NBTY Inc., an herbal supplement manufacturer and distributor for brands such as Nature’s Bounty and Solgar, has agreed to exceed federal standards and conduct advanced genetic testing in an effort to confirm the identity and purity of ingredients listed on dietary supplement labels.
The agreement, which was announced by the New York Attorney General’s (AG) Office on Wednesday, follows a study conducted in 2015, by NYAG Eric T. Schneiderman, which failed to show the genetic materials for plants listed on the labels of retailers, such as GNC, Target, Walgreens and Walmart, dietary supplements. The study instead showed the products contained fillers and in some, nuts, which can be harmful to those with food allergies.
“When consumers take an herbal supplement, they should be able to do so confident that the plant on the label is the plant in the bottle, and that every reasonable precaution was taken to ensure the product’s authenticity and purity,” said Schneiderman in a press release. “Consumers can only have that confidence if the companies that sell herbal supplements employ the best and most reliable testing measures for combating fraud and ruling out dangerous allergens. I am pleased that NBTY has joined GNC and Nature’s way and agreed to increase transparency, improve quality control, and do more to protect consumers, and I urge the rest of the herbal supplements industry to do the same.”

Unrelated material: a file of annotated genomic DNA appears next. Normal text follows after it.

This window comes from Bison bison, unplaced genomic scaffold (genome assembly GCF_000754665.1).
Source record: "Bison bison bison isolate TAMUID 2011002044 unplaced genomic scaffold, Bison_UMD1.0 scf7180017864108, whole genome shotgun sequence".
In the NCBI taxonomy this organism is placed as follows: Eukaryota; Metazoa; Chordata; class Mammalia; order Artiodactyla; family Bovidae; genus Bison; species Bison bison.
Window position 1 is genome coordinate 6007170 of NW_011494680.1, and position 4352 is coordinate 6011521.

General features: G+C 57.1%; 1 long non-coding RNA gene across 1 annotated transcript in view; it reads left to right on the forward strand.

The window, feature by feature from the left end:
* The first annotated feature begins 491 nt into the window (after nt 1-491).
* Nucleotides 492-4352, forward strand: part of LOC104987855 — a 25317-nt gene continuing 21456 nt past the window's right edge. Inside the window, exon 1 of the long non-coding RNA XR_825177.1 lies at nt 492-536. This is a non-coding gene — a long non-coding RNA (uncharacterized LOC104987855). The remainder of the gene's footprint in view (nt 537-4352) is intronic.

Under the three year agreement, NBTY Inc., will:
- Phase in, within two years, DNA barcoding.
- Implement annual tests for eggs, milk, peanuts, soy and wheat.
- Double the number of on-site audits of major ingredient suppliers.
- Invest at least $250,000 to herbal authenticity genetic research.
- Partner with Cornell University and other research institutes to further the transparency and traceability of herbal dietary supplements, including through DNA barcoding.
In the agreement, NBTY Inc., holds the position, that while “DNA testing of herbal dietary supplements is an emerging science in its developmental stages […] scientifically verified standards and methodologies utilizing DNA testing that could be considered accurate and reliable do not exist for establishing the authenticity of finished herbal dietary supplements. NBTY’s position is also that current DNA testing technology cannot accurately or reliably determine whether finished herbal dietary supplements include potential allergens, contaminants, or unlabeled fillers.”
The agreement also notes the “NYAG found no evidence in the course of its investigation that NBTY deviated from, or failed to administer, the testing procedures mandated by the FDA’s ‘Current Good Manufacturing Practices’ rules or standard industry practice in the production of the NBTY manufactured herbal dietary supplements at issue in this investigation.”
Posted on WholeFoods Magazine Online, 9/30/2016